CLINICAL TRIAL

Chlorhexidine for Foot Ulcer

High Risk
Waitlist Available · 18+ · All Sexes · Baltimore, MD

This study is evaluating whether a topical antiseptic may help prevent foot ulcers from recurring in veterans with diabetes.

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About the trial for Foot Ulcer

Eligible Conditions
Ulcer · Foot Ulcer · Diabetic Foot · Diabetic Foot Ulcers (DFUs)

Treatment Groups

This trial involves 2 different treatments. Chlorhexidine is the primary treatment being studied. Participants will all receive the same treatment. Some patients will receive a placebo treatment. The treatments being tested are in Phase 2 and have already been tested with other people.

Main TreatmentA portion of participants receive this new treatment to see if it outperforms the control.
Chlorhexidine
DRUG
Control TreatmentAnother portion of participants receive the standard treatment to act as a baseline.
Chlorhexidine
DRUG

About The Treatment

Treatment
First Studied
Drug Approval Stage
How many patients have taken this drug
Chlorhexidine
FDA approved

Side Effect Profile for Chlorhexidine

Chlorhexidine
Show all side effects
8%
Other oral side effects
0%
Congestion, Sinus Infection, and Cough
0%
Irritation and/or sores of the lining of the mouth
Other oral side effects
8%
Congestion, Sinus Infection, and Cough
0%
Irritation and/or sores of the lining of the mouth
0%
This histogram enumerates side effects from a completed 2020 Phase 2 trial (NCT02252588) in the Chlorhexidine ARM group. Side effects include: Other oral side effects with 8%, Congestion, Sinus Infection, and Cough with 0%, Irritation and/or sores of the lining of the mouth with 0%.

Eligibility

This trial is for patients born any sex aged 18 and older. There are 7 eligibility criteria to participate in this trial as listed below.

Inclusion & Exclusion Checklist
Mark “yes” if the following statements are true for you:
placement High risk for a new diabetic foot ulcer due to neuropathy and onychomycosis and hemoglobin A1C >8%. show original
A permanent mailing address that is suitable for specimen collection materials and a telephone number that is suitable for monthly follow-up are both necessary. show original
If you have lost part of your foot, you can still wear a prosthesis on your remaining foot. show original
The text states that a person is able to give written consent if they are able to understand the implications of the consent form. show original
Adults >=18 years
A clinical diagnosis of diabetes is reached when a person has diabetes symptoms and blood tests confirms the diagnosis show original
at the end of the study At least one foot without a foot ulcer at the end of the study period. show original
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Odds of Eligibility
Unknown<50%
Be sure to apply to 2-3 other trials, as you have a low likelihood of qualifying for this one.Apply To This Trial
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Approximate Timelines

Please note that timelines for treatment and screening will vary by patient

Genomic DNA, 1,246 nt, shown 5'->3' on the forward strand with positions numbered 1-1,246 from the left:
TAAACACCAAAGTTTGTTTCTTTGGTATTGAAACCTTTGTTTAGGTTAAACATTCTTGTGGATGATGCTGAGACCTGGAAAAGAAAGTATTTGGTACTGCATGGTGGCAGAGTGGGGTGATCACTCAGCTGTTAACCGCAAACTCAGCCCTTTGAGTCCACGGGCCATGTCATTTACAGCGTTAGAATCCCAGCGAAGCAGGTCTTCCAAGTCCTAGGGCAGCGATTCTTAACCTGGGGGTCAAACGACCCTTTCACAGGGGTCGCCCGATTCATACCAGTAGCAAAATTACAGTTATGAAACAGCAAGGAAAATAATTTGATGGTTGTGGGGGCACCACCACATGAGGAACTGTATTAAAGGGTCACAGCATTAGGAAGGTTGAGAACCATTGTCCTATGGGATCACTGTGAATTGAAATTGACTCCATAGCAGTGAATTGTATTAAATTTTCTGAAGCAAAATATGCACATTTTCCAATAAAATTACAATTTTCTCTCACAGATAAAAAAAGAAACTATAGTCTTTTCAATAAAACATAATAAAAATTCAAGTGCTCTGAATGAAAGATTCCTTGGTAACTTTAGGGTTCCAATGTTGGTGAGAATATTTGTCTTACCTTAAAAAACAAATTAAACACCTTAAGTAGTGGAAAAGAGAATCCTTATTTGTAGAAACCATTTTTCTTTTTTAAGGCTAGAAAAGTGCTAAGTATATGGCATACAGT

Screening: ~3 weeks
Treatment: varies
Reporting: 12 months
Screening: ~3 weeks
Treatment: Varies
Reporting: 12 months
This trial has approximate timelines as follows: 3 weeks for initial screening, variable treatment timelines, and reporting: 12 months.
View detailed reporting requirements
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- What options you have available- The pros & cons of this trial
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Measurement Requirements

This trial is evaluating whether Chlorhexidine will improve 1 primary outcome and 1 secondary outcome in patients with Foot Ulcer. Measurement will happen over the course of 4 weeks after stopping the intervention.

Susceptibility to chlorhexidine and other antibiotics among bacterial pathogens
4 WEEKS AFTER STOPPING THE INTERVENTION
Susceptibility to chlorhexidine and other antibiotics among bacterial pathogens. Participants will have cultures performed with a nylon flocked swab at enrollment and at 13 months approximately 4 weeks after stopping the intervention.
4 WEEKS AFTER STOPPING THE INTERVENTION
Foot complications
12 MONTHS
The investigators will assess participants for foot complications to include: new chronic foot ulcers or foot infections or foot amputations. The primary outcome is either 1) a new chronic (present 28 days from initial diagnosis) foot ulcer or a moderate or severe foot infection (as defined by IDSA Diabetic Foot Infection Severity classification) not from an existing ulcer a foot amputation for a new ulcer.
12 MONTHS

Patient Q & A Section

Please Note: These questions and answers are submitted by anonymous patients, and have not been verified by our internal team.

What are the signs of foot ulcer?

Signs of foot ulcer include sudden appearance or onset of pain in a foot or ankle with at least one of the following: erythema, edema, or discharge of pus. Chronic foot ulcers can be symptomatic if erythema, edema or discharge are present. The presence of foot ulcers is a key factor at presentation in patients with diabetes.

Anonymous Patient Answer

Can foot ulcer be cured?

This is one area of a chronically high rate of chronic foot problems. A foot ulceration may disappear on admission to the hospital with no further intervention in a period of several weeks. This is a high incidence of nonhealing chronic foot ulceration which affects millions of people globally.

Anonymous Patient Answer

What causes foot ulcer?